Basic Swimming Pool Chemistry – Chemical Balance Explained
In addition to sanitisation, you also need to chemically balance your pool water.
The chemical balance of your pool is made up of:
pH (acidity/alkalinity level): 68%
Total Alkalinity (TA): 16%
Calcium hardness: 16%
Chlorine and pH levels should be monitored at least once a week or every day if your pool is in high use.
Total Alkalinity and Calcium hardness levels can be monitored less frequently.
Maintaining the pH level of your pool is critical to providing a safe environment for swimmers.
Incorrect pH levels can cause itchy skin and red eyes. It can also reduce the effectiveness of chlorine.
PH ranges from 0-14, with 7.0 being neutral, above 7.0 alkaline, and anything below 7.0 acidic.
The Australian Standard for swimming pool water is 7.0 to 7.8, with 7.4 being ideal.
Rain, water top-ups, swimmers and chlorine will all alter your pool’s pH.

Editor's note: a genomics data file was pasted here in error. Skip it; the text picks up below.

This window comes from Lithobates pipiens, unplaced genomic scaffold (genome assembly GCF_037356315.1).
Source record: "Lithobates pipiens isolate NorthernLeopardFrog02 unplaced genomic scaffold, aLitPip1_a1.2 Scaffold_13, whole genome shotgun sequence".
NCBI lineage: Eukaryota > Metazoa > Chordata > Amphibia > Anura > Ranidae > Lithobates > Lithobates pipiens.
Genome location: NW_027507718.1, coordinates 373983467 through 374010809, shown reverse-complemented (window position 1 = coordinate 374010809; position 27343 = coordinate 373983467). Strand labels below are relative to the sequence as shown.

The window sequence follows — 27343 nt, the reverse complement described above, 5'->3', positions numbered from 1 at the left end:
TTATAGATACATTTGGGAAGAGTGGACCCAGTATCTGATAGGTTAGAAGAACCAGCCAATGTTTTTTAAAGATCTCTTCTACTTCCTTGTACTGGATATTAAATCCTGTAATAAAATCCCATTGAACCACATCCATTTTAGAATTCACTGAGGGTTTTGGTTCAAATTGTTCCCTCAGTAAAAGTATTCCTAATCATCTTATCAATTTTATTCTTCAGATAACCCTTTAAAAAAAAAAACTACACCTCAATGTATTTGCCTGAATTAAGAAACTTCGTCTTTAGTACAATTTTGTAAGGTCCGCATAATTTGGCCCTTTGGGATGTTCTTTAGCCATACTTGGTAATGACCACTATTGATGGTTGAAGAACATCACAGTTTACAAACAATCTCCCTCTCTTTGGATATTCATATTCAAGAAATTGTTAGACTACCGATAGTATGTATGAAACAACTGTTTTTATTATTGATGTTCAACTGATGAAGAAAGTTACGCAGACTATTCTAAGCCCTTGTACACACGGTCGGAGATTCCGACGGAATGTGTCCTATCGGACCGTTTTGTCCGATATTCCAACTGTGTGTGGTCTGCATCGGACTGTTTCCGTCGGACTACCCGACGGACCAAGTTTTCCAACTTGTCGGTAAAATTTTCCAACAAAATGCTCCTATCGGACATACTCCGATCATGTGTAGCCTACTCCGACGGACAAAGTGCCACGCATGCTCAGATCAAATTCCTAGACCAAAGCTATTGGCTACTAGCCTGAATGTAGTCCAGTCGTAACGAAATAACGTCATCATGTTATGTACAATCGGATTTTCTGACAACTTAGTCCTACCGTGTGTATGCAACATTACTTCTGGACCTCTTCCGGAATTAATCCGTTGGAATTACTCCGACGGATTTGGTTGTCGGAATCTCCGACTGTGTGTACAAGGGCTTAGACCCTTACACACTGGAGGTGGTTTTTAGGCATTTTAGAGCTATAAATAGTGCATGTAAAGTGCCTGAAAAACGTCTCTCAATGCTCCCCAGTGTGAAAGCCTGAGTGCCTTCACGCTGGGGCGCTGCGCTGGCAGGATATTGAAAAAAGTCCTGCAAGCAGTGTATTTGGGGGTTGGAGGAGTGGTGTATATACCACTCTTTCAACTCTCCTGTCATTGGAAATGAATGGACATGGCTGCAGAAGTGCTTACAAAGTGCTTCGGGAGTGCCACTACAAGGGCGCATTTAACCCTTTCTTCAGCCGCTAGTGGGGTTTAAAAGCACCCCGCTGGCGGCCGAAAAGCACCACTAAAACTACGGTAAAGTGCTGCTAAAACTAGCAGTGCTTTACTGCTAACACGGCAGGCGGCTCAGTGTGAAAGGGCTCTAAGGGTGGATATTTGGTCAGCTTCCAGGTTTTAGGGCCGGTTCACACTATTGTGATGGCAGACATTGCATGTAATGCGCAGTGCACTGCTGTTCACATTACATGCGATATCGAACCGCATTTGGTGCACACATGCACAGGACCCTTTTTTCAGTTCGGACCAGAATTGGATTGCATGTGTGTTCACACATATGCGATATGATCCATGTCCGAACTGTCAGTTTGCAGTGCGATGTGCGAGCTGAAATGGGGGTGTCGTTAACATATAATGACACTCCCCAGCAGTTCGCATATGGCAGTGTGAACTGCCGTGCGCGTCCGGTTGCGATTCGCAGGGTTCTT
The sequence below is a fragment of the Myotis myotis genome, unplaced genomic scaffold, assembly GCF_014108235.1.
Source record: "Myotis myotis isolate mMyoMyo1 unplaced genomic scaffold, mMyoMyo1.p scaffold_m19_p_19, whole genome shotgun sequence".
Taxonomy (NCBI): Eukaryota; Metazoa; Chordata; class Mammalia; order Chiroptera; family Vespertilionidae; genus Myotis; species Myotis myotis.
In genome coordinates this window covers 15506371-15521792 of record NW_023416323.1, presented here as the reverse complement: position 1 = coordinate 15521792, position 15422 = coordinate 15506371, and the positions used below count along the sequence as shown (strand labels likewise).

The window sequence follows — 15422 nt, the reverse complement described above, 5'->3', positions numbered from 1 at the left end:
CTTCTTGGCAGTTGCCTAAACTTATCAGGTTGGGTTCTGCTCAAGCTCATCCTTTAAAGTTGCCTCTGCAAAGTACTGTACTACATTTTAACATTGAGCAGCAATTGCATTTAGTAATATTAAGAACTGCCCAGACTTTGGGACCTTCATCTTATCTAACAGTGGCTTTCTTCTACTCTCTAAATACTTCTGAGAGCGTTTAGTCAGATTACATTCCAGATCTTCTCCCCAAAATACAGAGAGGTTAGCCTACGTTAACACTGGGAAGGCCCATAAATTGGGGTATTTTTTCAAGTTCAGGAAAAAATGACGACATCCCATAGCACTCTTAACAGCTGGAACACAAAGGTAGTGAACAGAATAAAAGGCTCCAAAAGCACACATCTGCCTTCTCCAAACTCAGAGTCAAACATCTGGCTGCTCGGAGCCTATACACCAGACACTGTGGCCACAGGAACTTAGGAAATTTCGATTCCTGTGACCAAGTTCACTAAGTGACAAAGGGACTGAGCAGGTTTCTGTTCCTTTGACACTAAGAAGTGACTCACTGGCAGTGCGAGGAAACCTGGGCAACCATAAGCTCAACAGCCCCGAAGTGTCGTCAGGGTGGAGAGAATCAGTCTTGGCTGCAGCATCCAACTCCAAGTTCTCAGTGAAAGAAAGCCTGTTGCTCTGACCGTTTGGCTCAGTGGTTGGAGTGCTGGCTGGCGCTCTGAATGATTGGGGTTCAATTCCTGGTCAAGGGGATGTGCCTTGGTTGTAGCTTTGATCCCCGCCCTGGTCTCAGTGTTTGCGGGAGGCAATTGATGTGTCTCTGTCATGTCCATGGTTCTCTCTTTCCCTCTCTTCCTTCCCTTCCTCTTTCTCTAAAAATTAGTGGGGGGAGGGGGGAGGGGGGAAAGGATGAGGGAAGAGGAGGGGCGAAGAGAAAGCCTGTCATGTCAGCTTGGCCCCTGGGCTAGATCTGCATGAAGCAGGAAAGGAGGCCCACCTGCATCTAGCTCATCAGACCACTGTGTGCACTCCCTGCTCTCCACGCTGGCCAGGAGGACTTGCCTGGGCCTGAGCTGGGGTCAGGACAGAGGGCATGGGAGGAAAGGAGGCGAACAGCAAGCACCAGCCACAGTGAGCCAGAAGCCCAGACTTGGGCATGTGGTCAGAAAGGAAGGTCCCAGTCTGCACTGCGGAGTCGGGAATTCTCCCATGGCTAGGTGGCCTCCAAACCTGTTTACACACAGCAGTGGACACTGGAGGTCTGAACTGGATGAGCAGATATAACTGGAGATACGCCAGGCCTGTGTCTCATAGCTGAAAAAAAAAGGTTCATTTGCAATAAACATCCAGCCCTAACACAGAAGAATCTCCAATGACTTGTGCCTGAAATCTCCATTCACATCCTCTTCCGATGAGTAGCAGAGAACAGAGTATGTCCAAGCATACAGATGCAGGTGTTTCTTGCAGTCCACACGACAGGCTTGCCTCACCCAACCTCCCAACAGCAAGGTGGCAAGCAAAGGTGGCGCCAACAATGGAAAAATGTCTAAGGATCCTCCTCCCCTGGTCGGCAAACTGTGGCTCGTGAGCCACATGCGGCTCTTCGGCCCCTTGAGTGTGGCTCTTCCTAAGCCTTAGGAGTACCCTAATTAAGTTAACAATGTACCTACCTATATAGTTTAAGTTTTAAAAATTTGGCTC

PH levels can be raised by adding soda ash (which is alkaline) or lowered by adding acid.
Total Alkalinity (TA)
Total Alkalinity is the measure of bi-carbonates, carbonates and hydroxides in your pool water.
Low levels will cause erosion to pool surfaces and corrosion of equipment.
It can also cause pH levels to become very unstable.
The Australian standard recommends that your TA level should be 60 to 200 parts per million.
You can raise the TA level by adding ‘buffer’ – sodium bicarbonate – or lower it by adding acid.
Bear in mind, adding acid will also affect your pH levels.
Low levels of dissolved calcium in pool water can corrode pool equipment and high levels can create scale.
Calcium hardness levels can’t be monitored using most domestic pool water testing kits.
In areas where calcium levels aren’t high, you shouldn’t need to do this test more than once a year;
unless you use calcium hypochlorite to sanitise your pool.